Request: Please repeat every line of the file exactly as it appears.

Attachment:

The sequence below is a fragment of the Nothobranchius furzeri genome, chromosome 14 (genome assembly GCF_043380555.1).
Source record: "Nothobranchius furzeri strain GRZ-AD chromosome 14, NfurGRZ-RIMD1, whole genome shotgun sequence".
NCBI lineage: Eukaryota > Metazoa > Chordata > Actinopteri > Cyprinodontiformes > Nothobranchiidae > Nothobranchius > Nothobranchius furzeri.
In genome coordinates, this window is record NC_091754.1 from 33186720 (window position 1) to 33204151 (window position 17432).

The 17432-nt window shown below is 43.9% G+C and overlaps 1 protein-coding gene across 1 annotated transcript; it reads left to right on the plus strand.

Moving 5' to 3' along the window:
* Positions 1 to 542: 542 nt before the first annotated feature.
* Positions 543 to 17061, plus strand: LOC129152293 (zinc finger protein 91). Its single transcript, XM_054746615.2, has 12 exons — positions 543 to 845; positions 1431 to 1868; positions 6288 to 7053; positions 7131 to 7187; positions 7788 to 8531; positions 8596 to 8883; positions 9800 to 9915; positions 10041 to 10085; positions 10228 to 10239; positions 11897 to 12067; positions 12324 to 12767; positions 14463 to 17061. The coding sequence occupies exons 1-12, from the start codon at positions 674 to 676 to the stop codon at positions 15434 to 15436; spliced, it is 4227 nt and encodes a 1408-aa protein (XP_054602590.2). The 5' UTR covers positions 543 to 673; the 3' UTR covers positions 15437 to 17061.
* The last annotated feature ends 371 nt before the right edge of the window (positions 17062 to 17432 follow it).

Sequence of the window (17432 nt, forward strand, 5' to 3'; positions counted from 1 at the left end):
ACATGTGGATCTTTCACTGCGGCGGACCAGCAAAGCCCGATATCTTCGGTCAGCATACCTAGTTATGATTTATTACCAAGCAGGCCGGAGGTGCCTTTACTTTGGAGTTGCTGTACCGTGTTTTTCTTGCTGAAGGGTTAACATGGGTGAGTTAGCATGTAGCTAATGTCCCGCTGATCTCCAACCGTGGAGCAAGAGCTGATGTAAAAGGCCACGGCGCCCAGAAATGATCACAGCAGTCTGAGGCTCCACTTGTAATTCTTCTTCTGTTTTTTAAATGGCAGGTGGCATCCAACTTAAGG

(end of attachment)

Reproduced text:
The sequence below is a fragment of the Nothobranchius furzeri genome, chromosome 14 (genome assembly GCF_043380555.1).
Source record: "Nothobranchius furzeri strain GRZ-AD chromosome 14, NfurGRZ-RIMD1, whole genome shotgun sequence".
NCBI lineage: Eukaryota > Metazoa > Chordata > Actinopteri > Cyprinodontiformes > Nothobranchiidae > Nothobranchius > Nothobranchius furzeri.
In genome coordinates, this window is record NC_091754.1 from 33186720 (window position 1) to 33204151 (window position 17432).

The 17432-nt window shown below is 43.9% G+C and overlaps 1 protein-coding gene across 1 annotated transcript; it reads left to right on the plus strand.

Moving 5' to 3' along the window:
* Positions 1 to 542: 542 nt before the first annotated feature.
* Positions 543 to 17061, plus strand: LOC129152293 (zinc finger protein 91). Its single transcript, XM_054746615.2, has 12 exons — positions 543 to 845; positions 1431 to 1868; positions 6288 to 7053; positions 7131 to 7187; positions 7788 to 8531; positions 8596 to 8883; positions 9800 to 9915; positions 10041 to 10085; positions 10228 to 10239; positions 11897 to 12067; positions 12324 to 12767; positions 14463 to 17061. The coding sequence occupies exons 1-12, from the start codon at positions 674 to 676 to the stop codon at positions 15434 to 15436; spliced, it is 4227 nt and encodes a 1408-aa protein (XP_054602590.2). The 5' UTR covers positions 543 to 673; the 3' UTR covers positions 15437 to 17061.
* The last annotated feature ends 371 nt before the right edge of the window (positions 17062 to 17432 follow it).

Sequence of the window (17432 nt, forward strand, 5' to 3'; positions counted from 1 at the left end):
ACATGTGGATCTTTCACTGCGGCGGACCAGCAAAGCCCGATATCTTCGGTCAGCATACCTAGTTATGATTTATTACCAAGCAGGCCGGAGGTGCCTTTACTTTGGAGTTGCTGTACCGTGTTTTTCTTGCTGAAGGGTTAACATGGGTGAGTTAGCATGTAGCTAATGTCCCGCTGATCTCCAACCGTGGAGCAAGAGCTGATGTAAAAGGCCACGGCGCCCAGAAATGATCACAGCAGTCTGAGGCTCCACTTGTAATTCTTCTTCTGTTTTTTAAATGGCAGGTGGCATCCAACTTAAGG